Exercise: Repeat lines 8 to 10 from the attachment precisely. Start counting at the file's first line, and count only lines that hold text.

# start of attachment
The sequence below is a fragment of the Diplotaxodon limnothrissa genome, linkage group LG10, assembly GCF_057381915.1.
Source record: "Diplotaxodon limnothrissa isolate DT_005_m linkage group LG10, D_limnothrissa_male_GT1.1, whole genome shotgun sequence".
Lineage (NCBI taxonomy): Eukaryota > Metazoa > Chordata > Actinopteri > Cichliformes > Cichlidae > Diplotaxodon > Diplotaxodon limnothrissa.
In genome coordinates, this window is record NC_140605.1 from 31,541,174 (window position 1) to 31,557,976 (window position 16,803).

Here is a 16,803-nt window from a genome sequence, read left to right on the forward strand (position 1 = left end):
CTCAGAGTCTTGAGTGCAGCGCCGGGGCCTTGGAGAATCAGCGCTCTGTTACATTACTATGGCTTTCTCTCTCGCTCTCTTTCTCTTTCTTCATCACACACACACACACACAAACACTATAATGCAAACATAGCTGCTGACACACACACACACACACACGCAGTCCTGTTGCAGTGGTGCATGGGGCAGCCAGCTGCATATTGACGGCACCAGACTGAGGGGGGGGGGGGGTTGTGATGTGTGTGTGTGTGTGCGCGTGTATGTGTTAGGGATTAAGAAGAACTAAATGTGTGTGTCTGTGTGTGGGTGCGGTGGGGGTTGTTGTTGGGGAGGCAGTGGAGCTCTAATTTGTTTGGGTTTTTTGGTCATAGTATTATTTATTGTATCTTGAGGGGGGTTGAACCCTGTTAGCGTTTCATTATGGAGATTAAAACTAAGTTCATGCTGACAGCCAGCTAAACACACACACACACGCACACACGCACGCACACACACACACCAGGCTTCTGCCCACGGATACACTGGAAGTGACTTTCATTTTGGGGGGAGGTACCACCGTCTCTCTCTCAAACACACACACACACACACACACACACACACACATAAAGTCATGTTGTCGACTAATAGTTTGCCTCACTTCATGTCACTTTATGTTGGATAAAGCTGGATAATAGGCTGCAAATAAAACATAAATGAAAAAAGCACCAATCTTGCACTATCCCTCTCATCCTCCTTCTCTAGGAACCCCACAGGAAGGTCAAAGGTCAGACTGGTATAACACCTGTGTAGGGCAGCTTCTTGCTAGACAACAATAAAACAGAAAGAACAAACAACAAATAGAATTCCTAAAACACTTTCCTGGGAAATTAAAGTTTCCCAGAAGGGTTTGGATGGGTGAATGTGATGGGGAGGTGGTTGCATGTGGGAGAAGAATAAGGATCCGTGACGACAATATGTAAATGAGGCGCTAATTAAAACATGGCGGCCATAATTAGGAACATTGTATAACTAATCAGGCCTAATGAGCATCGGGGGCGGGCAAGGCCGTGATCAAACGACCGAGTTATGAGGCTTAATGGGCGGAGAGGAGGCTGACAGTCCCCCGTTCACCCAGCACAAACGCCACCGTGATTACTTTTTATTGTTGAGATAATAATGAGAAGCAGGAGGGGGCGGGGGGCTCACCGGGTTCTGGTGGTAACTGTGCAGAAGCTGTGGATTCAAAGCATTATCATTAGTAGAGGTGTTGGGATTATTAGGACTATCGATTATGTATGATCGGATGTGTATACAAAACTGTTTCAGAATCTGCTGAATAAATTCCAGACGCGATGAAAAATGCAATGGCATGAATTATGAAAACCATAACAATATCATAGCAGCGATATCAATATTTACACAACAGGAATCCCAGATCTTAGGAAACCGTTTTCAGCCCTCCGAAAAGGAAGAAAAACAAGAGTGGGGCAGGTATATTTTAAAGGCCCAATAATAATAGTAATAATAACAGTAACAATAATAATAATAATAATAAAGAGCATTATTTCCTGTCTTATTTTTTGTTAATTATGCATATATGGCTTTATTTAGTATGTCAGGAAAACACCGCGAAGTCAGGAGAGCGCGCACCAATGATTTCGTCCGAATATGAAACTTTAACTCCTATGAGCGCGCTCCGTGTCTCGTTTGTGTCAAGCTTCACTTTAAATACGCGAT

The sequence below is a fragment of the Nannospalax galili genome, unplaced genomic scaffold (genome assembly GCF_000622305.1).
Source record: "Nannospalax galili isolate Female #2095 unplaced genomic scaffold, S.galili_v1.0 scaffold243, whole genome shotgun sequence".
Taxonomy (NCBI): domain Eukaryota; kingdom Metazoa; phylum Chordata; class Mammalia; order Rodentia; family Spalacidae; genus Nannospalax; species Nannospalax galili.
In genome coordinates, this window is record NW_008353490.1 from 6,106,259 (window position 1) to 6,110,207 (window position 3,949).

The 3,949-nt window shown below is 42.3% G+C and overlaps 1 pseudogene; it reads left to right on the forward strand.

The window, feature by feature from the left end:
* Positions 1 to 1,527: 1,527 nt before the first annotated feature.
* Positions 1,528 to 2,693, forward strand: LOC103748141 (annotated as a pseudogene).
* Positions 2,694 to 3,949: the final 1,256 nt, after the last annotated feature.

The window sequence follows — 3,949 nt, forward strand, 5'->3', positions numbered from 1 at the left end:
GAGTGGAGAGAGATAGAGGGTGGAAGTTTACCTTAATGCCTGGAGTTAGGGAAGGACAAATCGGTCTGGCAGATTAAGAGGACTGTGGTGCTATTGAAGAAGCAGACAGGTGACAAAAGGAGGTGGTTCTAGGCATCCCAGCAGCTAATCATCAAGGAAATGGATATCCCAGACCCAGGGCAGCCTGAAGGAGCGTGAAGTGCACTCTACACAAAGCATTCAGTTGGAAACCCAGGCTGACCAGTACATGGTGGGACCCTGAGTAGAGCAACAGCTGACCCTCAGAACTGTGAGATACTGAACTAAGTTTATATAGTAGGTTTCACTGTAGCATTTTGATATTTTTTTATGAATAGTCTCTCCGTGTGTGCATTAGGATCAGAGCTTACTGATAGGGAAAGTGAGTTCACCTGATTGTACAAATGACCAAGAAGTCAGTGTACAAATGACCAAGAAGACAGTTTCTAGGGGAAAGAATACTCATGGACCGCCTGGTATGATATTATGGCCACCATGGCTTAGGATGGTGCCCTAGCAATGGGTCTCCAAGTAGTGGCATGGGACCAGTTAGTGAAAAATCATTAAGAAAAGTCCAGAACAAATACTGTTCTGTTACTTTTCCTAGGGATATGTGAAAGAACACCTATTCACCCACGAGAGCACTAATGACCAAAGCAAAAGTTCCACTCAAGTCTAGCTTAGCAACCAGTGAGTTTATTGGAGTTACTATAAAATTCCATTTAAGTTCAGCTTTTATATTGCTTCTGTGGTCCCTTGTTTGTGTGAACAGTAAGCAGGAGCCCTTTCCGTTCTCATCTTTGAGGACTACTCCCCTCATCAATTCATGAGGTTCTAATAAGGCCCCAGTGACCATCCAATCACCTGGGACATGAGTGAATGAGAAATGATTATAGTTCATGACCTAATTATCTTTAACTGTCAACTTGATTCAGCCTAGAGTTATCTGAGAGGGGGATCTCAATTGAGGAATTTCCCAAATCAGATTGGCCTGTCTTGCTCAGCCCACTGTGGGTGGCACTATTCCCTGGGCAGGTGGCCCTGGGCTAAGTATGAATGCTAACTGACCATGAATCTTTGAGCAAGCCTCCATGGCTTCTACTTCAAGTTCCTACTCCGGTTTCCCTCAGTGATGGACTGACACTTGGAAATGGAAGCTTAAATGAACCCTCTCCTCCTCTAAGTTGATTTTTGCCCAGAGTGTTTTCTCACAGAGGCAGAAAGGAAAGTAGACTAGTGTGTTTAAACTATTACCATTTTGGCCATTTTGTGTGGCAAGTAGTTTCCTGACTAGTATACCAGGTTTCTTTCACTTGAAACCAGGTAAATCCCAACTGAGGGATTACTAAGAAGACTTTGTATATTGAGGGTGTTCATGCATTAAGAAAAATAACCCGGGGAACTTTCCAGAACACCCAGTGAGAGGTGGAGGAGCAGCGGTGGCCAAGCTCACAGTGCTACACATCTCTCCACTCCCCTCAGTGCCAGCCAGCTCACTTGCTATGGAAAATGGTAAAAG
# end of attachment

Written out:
Source record: "Nannospalax galili isolate Female #2095 unplaced genomic scaffold, S.galili_v1.0 scaffold243, whole genome shotgun sequence".
Taxonomy (NCBI): domain Eukaryota; kingdom Metazoa; phylum Chordata; class Mammalia; order Rodentia; family Spalacidae; genus Nannospalax; species Nannospalax galili.
In genome coordinates, this window is record NW_008353490.1 from 6,106,259 (window position 1) to 6,110,207 (window position 3,949).